Local Venezuelans monitor unrest - WAFB 9 News Baton Rouge, Louisiana News, Weather, Sports

Local Venezuelans monitor unrest

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BATON ROUGE, LA (WAFB) -

The Carnival season is celebrated in many countries around the world, but one nation is suspending many of their festivities this year. Instead of revelry in the streets of Venezuela, there are thousands of protesters. According to the country's consulate office there are roughly 480 Venezuelans living in the Baton Rouge and New Orleans area. Many are watching the unrest in their homeland very closely.

"All the local media is completely shut down. Right now you turn the TV on and it's cartoons," said Guillermo Sanchez. Sanchez is the owner and Executive Chef of Lava Cantina in Baton Rouge.

With the socialist government in control of all media, Sanchez relies on social media to get the latest news on the revolt in the nation of 29 million. With a skyrocketing crime rate and inflation now over 50%, students took to the streets for peaceful protests. But some have turned violent, and at least 14 people have been killed, including a beauty queen and professional boxer.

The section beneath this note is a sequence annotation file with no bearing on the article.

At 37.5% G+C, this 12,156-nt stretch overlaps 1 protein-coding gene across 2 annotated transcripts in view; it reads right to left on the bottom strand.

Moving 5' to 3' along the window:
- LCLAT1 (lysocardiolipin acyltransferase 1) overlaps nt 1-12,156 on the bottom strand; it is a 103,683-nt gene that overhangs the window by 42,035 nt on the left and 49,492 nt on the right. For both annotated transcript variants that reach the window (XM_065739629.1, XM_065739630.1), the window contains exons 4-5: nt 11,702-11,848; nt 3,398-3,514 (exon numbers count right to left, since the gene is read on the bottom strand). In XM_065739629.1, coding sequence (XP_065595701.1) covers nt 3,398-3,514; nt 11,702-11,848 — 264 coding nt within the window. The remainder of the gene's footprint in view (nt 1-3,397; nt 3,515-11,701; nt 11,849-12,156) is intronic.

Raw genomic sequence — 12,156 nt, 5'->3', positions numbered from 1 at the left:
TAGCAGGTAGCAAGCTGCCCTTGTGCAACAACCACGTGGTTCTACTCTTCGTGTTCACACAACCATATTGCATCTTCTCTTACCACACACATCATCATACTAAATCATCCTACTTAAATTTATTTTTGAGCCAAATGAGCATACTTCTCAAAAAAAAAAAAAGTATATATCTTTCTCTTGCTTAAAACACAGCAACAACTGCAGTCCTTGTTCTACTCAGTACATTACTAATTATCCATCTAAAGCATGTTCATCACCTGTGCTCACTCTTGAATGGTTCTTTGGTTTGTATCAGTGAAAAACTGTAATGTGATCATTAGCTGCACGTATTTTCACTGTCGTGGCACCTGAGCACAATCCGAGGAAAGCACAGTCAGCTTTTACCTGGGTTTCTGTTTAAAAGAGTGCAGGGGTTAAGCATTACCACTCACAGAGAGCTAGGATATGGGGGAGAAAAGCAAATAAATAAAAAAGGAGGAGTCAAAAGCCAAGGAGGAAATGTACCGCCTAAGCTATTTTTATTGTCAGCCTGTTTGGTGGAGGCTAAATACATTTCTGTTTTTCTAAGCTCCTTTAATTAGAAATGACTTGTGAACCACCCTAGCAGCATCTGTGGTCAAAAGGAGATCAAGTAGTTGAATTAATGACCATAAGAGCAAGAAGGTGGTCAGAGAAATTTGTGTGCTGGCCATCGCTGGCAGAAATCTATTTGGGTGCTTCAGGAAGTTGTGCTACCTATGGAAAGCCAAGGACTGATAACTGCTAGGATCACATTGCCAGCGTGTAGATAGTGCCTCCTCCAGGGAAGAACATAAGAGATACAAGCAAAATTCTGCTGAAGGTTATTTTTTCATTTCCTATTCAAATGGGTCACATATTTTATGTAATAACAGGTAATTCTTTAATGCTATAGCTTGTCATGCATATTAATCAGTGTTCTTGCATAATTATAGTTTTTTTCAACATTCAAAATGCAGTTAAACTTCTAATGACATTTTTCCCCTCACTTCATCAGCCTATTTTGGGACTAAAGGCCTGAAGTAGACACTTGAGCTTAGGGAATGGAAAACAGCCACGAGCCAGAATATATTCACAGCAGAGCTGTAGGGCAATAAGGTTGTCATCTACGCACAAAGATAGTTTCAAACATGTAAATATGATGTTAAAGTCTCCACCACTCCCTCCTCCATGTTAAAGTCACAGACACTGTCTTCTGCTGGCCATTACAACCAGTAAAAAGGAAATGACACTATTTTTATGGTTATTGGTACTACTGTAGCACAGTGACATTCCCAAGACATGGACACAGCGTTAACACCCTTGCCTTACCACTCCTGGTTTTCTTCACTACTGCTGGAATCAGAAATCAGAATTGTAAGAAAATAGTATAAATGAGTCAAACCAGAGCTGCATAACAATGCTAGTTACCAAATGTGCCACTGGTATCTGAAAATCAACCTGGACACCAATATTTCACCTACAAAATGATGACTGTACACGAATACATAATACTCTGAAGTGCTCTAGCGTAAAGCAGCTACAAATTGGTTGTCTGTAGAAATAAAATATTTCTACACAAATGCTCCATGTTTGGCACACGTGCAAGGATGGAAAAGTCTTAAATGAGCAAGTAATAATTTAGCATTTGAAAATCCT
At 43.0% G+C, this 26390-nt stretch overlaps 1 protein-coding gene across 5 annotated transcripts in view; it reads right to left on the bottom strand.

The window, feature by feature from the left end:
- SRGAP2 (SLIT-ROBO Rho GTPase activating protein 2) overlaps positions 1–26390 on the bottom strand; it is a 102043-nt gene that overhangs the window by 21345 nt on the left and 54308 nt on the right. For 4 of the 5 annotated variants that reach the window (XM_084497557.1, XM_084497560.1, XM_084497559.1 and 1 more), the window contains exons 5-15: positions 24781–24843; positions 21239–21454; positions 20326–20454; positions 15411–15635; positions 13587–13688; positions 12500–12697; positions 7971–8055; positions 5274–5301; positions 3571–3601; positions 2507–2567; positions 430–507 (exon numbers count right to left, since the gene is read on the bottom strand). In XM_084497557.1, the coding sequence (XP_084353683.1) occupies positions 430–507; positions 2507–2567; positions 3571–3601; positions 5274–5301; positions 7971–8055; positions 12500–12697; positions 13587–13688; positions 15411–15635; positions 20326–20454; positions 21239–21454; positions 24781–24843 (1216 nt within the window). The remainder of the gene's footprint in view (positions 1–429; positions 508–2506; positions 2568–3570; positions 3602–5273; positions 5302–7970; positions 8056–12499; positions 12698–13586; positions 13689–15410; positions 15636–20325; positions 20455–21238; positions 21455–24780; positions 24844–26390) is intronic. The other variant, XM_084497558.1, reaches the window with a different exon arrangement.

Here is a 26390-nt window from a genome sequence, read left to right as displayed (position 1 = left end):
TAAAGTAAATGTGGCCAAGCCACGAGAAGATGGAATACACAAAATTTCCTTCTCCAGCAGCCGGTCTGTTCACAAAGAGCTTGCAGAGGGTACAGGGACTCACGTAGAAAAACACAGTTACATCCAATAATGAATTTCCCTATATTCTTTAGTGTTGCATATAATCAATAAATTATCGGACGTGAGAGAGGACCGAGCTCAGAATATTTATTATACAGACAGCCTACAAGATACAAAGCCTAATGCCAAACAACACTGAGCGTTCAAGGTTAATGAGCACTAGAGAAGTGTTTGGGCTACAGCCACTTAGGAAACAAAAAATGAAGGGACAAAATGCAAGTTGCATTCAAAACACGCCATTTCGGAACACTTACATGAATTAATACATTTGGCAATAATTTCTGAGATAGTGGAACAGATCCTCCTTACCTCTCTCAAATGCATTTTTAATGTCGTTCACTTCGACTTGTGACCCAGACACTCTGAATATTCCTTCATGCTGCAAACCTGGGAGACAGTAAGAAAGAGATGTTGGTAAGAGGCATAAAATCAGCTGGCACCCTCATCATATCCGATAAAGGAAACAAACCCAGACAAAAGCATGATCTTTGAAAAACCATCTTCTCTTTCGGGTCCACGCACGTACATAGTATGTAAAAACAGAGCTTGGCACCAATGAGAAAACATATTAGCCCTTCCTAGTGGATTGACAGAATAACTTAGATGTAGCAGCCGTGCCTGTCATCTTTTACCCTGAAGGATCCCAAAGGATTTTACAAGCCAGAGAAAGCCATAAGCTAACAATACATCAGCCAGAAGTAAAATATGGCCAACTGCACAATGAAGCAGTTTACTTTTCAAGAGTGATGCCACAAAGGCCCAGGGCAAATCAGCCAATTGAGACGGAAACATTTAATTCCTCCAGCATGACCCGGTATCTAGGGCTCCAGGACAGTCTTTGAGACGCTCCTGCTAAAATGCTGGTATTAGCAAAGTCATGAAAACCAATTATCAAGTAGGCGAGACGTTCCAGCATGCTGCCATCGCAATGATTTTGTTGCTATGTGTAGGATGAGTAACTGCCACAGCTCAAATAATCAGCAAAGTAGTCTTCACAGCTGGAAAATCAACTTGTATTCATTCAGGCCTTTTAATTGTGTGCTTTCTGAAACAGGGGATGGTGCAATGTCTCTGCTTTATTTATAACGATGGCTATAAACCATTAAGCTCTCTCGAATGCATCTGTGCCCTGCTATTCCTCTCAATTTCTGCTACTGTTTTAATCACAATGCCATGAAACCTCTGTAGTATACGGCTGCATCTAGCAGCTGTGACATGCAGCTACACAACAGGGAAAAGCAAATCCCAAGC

"Actually one of the girls who died, I know her personally," Sanchez said. "The sad part is those killings have prevented more people to keep protesting, because their moms and dads tell their kids ‘Don't do it, it's not worth it, your life is not worth it.' But others say 'No, it is because it's the only way we can change things.'"

Sullivan's Steakhouse General Manager Leo Verde now anxiously checks in with family members multiple times a day.

"People hate each other. It's never happened before. I'm 50 years old and I've never seen hatred out of Venezuelans toward Venezuelans," Verde said.

He says former president Hugo Chavez and his handpicked successor Nicolas Maduro have turned his beautiful oil-rich country into a communist state.

 "We used to be the 1st producers of cattle and beef in all of South America. Now we don't have beef. There's no toilet paper," he said.

 Now both men watch and wait, hoping this is the tipping point.

 "More than worried I think I have hope, hope that this is finally going to make a difference, going to be able to change, we can actually have a normal government instead of the dictatorship we've been having over the last 15 years," Sanchez said.

 Verde agrees.

"Young human lives are being wasted every day for no reason at all, and the world needs to be aware what's going on in Venezuela," he said.

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